Intimacy within small groups is a critical, yet complex construct involving several key elements. Of particular interest to Christian leadership is the notion that “intimacy involves a sharing of one’s whole self.” An exploration of Pauline, Petrine, and Johannine ecclesiology reveals a consensus regarding small groups and Christian leadership. Simply put, there is no such thing as Christian leadership apart from small group intimacy on some level. This principle was modeled by Jesus, lived out by the early Church, and reinforced throughout the New Testament. For example, the “vine” metaphor located in John 15:1-11 has several implications for small group intimacy. It is clear that in John 15, the church is described as “The Branches”, which must stay connected to the “Vine” – Jesus (John 15:5). Thus, the “vine’ metaphor implies that in order for the Church to grow spiritually and to produce good fruit it must remain connected to Jesus in every way. However, the “connection” of the branches to the vine also implies a connection “one to another” through love, fellowship, and prayer (John 15:12-17) After Jesus shares the Parable of the Vine and the Branches, he wraps up the discourse with a powerful command of love. Thus, lived-out koinonia involves connection, intimacy, abiding, and the production of fruit via prayer and closeness within the group.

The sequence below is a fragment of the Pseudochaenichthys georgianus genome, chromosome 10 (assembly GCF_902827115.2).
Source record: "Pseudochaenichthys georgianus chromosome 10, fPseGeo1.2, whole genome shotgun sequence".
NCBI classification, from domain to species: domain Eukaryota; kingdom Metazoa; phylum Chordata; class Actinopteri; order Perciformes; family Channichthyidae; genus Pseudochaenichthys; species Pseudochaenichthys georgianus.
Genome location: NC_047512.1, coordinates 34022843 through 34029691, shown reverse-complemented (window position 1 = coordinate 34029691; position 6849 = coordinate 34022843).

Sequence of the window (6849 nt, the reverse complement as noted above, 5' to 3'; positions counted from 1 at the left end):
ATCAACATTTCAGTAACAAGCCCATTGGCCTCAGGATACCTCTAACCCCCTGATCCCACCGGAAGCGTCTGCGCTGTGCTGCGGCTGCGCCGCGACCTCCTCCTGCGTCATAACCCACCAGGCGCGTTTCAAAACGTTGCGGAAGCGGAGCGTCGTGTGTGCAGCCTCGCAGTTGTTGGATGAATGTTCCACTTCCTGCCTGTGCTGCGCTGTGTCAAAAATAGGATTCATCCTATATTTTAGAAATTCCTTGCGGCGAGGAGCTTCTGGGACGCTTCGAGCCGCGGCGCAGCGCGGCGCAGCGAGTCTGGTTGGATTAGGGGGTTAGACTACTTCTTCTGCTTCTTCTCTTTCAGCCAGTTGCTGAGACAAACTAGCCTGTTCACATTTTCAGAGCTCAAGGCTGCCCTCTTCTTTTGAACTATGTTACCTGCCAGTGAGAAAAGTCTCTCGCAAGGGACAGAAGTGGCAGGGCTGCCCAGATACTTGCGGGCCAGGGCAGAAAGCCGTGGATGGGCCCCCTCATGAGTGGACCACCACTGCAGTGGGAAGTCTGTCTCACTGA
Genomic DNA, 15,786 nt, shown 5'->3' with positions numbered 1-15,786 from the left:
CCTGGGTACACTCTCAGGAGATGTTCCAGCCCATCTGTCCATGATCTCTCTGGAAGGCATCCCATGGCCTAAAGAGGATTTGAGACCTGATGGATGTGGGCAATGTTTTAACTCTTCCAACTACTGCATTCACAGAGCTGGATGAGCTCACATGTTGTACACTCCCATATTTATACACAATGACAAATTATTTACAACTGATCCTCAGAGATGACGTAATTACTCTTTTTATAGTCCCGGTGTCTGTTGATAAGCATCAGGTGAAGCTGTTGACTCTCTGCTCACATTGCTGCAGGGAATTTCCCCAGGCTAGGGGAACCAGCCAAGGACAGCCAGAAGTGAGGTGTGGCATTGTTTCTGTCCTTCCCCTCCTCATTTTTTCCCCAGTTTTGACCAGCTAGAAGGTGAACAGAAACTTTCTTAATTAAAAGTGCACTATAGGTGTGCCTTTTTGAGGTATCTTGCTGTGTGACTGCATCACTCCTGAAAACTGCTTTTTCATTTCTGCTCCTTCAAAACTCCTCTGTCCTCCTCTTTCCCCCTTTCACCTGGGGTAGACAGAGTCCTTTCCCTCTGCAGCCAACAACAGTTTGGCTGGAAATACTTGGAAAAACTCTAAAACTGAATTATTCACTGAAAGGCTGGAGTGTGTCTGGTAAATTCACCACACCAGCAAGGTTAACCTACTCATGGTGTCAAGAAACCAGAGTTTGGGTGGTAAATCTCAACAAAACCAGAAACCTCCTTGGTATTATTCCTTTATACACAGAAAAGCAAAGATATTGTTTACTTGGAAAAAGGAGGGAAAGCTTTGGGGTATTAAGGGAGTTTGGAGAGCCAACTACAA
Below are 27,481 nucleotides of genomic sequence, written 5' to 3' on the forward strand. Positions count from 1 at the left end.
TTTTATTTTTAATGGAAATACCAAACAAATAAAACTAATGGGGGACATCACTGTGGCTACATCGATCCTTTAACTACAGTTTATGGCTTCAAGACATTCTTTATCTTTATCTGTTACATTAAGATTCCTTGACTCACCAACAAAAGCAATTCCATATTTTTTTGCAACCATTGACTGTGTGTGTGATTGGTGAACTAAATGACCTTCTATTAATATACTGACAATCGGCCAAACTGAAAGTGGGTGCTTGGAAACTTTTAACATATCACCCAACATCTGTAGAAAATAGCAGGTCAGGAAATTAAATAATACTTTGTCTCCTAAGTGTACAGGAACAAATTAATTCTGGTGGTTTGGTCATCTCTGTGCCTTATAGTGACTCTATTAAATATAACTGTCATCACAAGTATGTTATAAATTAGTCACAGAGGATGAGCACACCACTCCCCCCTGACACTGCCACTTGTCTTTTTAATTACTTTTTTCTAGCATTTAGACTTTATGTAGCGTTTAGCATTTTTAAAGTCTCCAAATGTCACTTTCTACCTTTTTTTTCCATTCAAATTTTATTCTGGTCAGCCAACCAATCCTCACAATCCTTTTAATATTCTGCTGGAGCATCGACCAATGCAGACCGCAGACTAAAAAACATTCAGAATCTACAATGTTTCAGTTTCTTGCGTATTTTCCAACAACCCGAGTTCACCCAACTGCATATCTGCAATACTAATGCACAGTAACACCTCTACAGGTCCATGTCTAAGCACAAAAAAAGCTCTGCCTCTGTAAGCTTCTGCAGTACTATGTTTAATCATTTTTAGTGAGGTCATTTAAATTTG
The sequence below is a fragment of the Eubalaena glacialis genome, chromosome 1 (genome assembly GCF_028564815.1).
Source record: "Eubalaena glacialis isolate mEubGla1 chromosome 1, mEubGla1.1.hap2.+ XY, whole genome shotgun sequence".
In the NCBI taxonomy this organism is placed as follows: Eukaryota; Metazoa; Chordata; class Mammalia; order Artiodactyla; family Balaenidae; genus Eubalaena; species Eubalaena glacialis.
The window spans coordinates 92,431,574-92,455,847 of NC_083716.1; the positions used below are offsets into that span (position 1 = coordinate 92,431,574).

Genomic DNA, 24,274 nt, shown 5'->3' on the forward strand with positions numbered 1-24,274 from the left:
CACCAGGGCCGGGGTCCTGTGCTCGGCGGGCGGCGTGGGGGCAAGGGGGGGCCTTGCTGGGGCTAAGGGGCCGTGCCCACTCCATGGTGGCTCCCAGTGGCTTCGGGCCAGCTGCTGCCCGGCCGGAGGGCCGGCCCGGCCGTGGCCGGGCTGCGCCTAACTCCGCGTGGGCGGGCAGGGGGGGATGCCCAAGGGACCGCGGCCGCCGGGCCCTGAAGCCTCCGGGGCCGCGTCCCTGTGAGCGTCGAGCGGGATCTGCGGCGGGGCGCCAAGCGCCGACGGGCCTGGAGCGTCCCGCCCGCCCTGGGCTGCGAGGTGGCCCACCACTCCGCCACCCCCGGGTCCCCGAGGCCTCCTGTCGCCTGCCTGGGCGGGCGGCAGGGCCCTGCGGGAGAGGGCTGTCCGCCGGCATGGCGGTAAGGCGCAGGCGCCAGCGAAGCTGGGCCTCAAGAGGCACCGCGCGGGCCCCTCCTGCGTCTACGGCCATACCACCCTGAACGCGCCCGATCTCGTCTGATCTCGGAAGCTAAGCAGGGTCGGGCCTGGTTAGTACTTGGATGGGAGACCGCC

Stylistically, does the modern Christian small group, especially within the local church framework, promote the intimacy described in John 15? How do Christian leaders recapture “intimate-connection” and “abiding” in the context of a time-crunched culture? Are we doing enough to foster true connection?
 Gillette, J., & McCollom, M. (Eds.). (1995). Groups in context: A new perspective on group dynamics. Lanham, MD: University Press of America
 Choi, R. (2000). I am the vine: an investigation of the relations between John 15:1-6 and some parables of the synoptic gospels. Biblical Research 45, 51-75.
 Kariatlis, P. (2012). Affirming koinonia ecclesiology: An orthodox perspective. Phronema 27, (1), 51-65.